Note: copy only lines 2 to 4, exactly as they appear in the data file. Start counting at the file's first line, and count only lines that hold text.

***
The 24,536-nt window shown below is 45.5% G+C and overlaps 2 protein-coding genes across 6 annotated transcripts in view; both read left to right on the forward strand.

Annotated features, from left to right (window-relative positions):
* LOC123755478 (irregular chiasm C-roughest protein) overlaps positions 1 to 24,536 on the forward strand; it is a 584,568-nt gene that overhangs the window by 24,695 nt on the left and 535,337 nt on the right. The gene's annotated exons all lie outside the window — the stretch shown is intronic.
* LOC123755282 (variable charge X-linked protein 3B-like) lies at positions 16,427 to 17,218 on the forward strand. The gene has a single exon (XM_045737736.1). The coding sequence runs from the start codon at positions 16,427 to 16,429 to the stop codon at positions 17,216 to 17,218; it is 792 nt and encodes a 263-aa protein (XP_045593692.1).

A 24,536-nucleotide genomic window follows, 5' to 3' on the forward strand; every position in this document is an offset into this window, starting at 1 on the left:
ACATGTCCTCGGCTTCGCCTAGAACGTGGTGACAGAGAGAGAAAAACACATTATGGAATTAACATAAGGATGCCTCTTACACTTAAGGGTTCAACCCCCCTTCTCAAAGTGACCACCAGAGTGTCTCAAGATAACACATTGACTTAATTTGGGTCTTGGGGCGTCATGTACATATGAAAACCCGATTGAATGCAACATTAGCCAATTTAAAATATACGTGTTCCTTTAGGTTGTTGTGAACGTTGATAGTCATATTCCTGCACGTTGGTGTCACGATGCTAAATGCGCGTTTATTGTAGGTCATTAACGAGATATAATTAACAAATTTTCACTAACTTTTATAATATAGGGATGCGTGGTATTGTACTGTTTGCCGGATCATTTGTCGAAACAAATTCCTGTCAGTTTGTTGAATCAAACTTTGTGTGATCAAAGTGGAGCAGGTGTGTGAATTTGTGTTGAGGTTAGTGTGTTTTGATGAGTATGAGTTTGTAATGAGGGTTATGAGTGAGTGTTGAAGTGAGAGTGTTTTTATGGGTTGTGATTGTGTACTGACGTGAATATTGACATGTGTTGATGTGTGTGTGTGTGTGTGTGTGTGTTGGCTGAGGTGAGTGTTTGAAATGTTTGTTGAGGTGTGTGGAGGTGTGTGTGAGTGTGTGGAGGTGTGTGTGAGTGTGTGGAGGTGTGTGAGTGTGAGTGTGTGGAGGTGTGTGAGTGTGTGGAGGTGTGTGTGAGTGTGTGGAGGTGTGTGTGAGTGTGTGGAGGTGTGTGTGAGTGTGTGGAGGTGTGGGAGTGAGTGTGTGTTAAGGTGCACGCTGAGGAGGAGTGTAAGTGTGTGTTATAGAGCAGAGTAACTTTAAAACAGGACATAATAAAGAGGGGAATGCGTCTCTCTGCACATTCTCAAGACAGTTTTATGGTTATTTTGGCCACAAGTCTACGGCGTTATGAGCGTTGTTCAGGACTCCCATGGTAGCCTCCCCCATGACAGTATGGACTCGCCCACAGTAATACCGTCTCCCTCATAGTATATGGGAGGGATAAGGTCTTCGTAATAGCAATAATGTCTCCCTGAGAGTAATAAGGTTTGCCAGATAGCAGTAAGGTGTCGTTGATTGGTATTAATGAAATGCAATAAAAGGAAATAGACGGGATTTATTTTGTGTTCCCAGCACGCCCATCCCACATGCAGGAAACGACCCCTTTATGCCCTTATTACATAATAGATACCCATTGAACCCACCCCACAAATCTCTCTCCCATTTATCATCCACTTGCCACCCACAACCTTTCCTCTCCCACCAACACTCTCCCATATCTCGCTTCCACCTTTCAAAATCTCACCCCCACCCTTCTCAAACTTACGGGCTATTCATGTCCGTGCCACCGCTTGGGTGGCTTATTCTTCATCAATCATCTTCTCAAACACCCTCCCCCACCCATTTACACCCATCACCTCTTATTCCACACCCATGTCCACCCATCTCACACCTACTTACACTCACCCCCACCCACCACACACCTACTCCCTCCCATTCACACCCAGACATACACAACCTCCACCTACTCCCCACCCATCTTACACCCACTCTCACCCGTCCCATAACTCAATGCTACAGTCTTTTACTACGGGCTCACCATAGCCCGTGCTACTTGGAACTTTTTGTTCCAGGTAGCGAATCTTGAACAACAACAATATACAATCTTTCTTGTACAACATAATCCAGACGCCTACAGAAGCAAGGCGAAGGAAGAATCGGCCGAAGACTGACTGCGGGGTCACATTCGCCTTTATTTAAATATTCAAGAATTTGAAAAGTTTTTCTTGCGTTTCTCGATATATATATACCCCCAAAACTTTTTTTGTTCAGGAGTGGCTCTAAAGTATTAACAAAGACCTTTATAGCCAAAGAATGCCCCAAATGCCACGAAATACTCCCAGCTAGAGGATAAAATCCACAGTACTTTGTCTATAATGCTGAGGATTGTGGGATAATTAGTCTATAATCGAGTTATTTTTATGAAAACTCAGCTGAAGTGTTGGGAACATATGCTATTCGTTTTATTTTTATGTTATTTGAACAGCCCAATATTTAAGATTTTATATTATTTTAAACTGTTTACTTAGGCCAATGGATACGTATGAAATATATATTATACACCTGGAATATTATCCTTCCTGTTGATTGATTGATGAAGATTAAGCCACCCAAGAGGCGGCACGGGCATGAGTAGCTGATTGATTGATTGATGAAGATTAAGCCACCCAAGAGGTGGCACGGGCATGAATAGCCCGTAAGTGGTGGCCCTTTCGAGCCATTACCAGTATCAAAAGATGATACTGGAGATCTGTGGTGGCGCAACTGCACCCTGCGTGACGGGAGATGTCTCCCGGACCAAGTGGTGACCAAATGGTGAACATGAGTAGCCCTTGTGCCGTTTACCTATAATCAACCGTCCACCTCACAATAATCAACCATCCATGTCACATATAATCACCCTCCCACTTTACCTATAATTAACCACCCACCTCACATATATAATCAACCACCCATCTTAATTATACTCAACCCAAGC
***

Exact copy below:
Annotated features, from left to right (window-relative positions):
* LOC123755478 (irregular chiasm C-roughest protein) overlaps positions 1 to 24,536 on the forward strand; it is a 584,568-nt gene that overhangs the window by 24,695 nt on the left and 535,337 nt on the right. The gene's annotated exons all lie outside the window — the stretch shown is intronic.
* LOC123755282 (variable charge X-linked protein 3B-like) lies at positions 16,427 to 17,218 on the forward strand. The gene has a single exon (XM_045737736.1). The coding sequence runs from the start codon at positions 16,427 to 16,429 to the stop codon at positions 17,216 to 17,218; it is 792 nt and encodes a 263-aa protein (XP_045593692.1).